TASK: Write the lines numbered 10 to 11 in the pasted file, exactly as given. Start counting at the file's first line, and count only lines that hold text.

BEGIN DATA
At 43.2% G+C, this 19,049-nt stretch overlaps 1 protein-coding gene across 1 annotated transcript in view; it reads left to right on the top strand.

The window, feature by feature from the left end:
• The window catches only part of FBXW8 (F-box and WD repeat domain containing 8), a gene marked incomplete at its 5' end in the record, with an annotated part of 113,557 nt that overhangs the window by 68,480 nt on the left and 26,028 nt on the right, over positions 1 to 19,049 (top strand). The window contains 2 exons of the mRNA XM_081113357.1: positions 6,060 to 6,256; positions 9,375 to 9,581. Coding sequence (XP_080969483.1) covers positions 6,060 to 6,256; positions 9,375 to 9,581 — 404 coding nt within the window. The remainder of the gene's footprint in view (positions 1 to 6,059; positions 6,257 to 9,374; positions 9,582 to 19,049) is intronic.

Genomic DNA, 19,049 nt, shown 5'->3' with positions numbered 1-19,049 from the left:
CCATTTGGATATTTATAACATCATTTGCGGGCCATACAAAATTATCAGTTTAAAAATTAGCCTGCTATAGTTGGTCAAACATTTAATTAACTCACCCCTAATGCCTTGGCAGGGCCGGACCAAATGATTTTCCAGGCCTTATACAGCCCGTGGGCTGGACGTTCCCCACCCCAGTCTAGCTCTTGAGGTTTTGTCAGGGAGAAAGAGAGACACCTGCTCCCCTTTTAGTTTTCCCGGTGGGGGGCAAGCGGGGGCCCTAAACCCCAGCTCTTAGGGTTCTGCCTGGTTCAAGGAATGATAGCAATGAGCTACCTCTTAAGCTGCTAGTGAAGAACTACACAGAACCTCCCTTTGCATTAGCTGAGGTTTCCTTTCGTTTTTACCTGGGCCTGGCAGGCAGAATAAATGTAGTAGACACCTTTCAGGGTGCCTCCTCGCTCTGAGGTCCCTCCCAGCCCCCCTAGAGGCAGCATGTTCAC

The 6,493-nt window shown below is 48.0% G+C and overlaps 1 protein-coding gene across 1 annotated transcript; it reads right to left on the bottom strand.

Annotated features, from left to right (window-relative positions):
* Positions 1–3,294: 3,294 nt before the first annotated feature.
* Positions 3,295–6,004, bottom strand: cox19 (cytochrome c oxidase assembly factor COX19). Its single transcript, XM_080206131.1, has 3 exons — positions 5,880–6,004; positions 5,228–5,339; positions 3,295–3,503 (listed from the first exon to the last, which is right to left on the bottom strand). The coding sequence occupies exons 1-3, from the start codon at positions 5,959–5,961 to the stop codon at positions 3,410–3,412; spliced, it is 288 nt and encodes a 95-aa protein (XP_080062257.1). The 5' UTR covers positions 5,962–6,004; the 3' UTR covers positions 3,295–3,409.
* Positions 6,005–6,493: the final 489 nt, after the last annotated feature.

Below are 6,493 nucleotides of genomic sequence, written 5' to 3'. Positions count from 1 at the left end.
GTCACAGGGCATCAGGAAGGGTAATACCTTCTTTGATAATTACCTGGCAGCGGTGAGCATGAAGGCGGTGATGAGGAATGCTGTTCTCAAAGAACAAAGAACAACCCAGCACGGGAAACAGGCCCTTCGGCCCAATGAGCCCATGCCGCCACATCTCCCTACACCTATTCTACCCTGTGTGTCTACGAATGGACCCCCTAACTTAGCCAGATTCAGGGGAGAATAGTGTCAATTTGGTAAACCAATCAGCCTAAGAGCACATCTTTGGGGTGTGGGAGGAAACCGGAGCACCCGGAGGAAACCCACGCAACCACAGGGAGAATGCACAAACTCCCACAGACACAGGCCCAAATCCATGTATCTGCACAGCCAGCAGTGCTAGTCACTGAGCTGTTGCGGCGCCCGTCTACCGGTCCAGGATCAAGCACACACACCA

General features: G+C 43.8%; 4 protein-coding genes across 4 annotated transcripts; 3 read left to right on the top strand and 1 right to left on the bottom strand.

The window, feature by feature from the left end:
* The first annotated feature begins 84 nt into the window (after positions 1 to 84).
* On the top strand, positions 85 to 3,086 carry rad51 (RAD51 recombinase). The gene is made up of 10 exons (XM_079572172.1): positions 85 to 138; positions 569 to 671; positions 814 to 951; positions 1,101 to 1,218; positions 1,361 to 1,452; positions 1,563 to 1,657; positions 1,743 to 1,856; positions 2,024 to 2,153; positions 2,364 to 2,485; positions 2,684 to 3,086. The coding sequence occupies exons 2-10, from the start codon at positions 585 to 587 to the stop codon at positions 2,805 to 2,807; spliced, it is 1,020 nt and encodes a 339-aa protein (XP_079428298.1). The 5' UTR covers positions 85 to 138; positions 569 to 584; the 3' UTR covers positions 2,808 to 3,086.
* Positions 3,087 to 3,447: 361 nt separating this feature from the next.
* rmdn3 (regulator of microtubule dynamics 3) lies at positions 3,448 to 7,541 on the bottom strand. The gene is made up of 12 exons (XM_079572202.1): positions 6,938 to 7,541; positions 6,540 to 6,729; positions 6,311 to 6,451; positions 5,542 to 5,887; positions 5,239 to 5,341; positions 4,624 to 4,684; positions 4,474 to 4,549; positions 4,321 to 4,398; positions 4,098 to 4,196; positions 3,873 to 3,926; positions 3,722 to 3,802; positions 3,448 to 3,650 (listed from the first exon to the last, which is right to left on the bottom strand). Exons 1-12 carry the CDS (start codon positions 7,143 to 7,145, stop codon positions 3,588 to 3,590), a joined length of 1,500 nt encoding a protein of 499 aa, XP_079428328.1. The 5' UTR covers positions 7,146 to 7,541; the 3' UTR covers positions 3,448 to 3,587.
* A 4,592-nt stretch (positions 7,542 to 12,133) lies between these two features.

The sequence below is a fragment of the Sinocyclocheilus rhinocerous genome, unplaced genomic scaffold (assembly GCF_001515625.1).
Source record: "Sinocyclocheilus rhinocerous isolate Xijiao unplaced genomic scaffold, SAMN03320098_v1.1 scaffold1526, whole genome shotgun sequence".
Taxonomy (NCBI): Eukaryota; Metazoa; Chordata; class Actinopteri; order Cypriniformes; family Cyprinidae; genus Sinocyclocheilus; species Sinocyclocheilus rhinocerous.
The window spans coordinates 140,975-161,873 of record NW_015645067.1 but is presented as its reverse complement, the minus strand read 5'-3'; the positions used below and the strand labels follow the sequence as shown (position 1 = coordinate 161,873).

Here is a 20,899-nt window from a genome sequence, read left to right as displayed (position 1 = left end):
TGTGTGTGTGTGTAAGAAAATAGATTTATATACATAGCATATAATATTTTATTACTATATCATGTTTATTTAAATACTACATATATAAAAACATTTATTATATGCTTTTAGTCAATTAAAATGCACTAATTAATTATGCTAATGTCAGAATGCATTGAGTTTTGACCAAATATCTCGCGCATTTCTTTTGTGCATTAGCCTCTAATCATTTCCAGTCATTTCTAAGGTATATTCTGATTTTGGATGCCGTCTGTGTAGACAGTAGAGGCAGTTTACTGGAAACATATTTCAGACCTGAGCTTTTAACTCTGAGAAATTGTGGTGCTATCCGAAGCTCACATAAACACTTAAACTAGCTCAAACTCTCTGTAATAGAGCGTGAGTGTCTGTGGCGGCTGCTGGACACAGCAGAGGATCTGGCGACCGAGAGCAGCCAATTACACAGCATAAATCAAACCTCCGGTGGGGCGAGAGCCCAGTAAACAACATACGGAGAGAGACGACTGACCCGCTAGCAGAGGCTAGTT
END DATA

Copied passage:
* Positions 6,005–6,493: the final 489 nt, after the last annotated feature.

Below are 6,493 nucleotides of genomic sequence, written 5' to 3'. Positions count from 1 at the left end.